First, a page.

I upgraded my iPhone a few weeks ago (not by choice – the phone took a dunk). Right on cue, by the time I got home, a follow up survey from the mother-ship was sent to me asking me about my experience. At the time the survey was sent, I was very happy with the transition to the new phone (I upgraded from my clunky 1st generation iPhone). All my info was restored from backup without a hitch by someone in the store, and thus I gave a glowing survey response.
Treat Your Customer Like a God
Apple is extremely interested in our purchasing experiences. I know this because after a previous shopping experience gone awry, a store manager called me within the hour to follow up (based on my negative response to the same survey). I felt like a god being treated with such respect! The manager was actually interested in what I had to say!
Being Treated Like Dirt
Well everything was good until I checked my voice mail and I realized all my saved messages were gone! I was of course furious! How could this obvious oversight be tolerated!? After calling technical support and hitting the genius bar, I soon realized that my previous god-like status was now reduced to another belligerent, babbling customer. That survey I completed awhile back was now inaccurate! I wanted a call from the store manager, but there was no way I was going to get it now. Where the F$#& is that survey you sent me just hours ago!!!???
Now I was pretty much being treated like dirt. My opinion had zero, or probably negative currency. If Apple didn’t want to hear from me, if nothing more, I wanted to be heard by other customers so the same fate didn’t happen to them! Of course I gave up fighting pretty quickly and moved on: how could I expect a huge company to care about my tiny issue?
Timing is everything
All organizations struggle with this problem: how to turn these fleeting moments of valuable feedback into useful suggestions that translate to ROI? Now that time has passed, I could care less about the issue – I’ve moved on. I’m not going to bother spending any time trying to get through the store’s management.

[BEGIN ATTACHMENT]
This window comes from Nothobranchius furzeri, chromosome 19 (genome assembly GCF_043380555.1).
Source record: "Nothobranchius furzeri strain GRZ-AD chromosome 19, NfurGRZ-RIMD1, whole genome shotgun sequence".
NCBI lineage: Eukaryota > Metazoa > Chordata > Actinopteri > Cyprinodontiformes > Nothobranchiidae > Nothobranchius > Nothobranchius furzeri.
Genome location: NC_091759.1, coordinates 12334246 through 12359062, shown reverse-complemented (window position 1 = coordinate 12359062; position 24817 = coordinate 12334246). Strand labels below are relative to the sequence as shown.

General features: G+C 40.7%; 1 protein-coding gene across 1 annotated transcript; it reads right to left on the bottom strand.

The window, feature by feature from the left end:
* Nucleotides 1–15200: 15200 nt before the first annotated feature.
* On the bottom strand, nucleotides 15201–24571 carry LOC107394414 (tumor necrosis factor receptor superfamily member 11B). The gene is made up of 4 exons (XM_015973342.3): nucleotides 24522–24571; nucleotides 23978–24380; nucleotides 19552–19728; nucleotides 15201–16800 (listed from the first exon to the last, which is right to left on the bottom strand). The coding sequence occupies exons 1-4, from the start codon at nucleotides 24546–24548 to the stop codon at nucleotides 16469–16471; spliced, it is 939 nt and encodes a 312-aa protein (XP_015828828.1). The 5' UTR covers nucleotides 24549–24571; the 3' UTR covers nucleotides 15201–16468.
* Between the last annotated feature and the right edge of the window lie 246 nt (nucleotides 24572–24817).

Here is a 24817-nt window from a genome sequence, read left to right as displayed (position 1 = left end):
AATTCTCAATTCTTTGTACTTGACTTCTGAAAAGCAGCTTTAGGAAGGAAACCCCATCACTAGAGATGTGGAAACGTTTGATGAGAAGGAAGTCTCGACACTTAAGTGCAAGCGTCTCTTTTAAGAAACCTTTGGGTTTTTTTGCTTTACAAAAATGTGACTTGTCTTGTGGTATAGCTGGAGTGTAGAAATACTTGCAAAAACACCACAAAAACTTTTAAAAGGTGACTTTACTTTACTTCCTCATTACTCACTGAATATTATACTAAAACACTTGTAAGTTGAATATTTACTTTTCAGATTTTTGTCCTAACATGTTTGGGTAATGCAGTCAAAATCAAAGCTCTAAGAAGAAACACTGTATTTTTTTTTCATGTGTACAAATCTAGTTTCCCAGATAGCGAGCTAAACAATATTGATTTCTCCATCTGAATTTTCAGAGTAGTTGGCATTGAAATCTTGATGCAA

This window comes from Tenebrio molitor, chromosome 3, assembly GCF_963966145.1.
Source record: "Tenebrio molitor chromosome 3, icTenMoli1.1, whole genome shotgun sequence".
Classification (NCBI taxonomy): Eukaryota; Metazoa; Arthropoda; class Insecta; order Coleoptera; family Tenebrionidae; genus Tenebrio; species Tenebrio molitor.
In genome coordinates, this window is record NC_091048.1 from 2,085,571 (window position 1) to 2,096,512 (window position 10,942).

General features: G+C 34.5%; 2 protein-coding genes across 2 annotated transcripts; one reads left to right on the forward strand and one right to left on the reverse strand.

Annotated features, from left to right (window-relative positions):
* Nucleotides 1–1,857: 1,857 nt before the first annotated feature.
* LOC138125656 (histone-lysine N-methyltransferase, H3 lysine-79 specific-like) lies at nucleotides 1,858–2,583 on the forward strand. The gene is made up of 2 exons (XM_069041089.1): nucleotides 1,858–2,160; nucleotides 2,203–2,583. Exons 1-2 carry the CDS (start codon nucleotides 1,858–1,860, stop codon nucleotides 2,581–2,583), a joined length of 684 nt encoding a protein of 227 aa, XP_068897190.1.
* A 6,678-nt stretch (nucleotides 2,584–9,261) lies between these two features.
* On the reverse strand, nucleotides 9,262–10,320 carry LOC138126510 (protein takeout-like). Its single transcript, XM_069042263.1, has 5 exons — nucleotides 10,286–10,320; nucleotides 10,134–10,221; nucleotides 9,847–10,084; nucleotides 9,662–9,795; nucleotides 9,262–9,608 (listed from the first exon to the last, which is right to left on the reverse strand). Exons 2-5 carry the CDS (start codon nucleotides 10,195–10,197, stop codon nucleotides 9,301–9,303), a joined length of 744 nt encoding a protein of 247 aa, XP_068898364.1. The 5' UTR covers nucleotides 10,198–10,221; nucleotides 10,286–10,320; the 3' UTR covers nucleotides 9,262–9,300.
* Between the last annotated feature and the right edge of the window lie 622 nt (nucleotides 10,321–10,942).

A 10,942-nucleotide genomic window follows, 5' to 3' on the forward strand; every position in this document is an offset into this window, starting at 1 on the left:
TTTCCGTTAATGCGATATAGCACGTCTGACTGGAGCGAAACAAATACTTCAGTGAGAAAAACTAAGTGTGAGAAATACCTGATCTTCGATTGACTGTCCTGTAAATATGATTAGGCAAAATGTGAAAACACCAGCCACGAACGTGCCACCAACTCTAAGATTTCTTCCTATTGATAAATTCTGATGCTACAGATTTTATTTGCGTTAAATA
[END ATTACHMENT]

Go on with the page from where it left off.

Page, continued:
When something goes wrong for your customer, when would you want to contact them?
A) Beforehand. That is kinda pointless right? How can your customers have any useful feedback until they’ve actually used the product or service? (ie, “…everything ok? Oh you haven’t used it yet? Well great!”) You’ll most likely have low quality of data but high quantity.
B) Right Away. Well this is ideal. But how do you make a connection with the customer right when that happens? Most firms fail at this, and in their defense, it isn’t exactly easy. Using action alerts, you can set up triggers to be notified of a survey response based on keywords. However, this doesn’t solve the problem of when to sent the survey invite to the respondent.
C) Afterwords. This is where most firms fall into. Feedback collection happens at a pre-determined interval that the firm can only guess is most optimal (ie, 3 hours after purchase, etc). Again the problem persists: how can I ensure that the feedback I’m getting occurs at that passionate moment when my customer cares the most about articulating quality feedback?
Its all pretty much a crap-shoot. There could be whole swathes of customers absolutely furious with your product or service, but they would have no way of being heard.
Real Time Feedback with IdeaScale
The solution to this problem is real time feedback. Create an IdeaScale community for your customers and let them know you’re listening in real time, all the time. When you touch base with your customers, before, during, or after a problem, remind them you’re listening by directing them to your community. Let groups form around issues or suggestions, and let those impassioned groups edit and revise the solution. Most importantly, communicate directly with those groups to show them you’ve solved the problem and turn customers into advocates!
(Since my problem was phone related, I’m happy to see that the Palm Developers have already started collecting ideas for the Palm Pre.)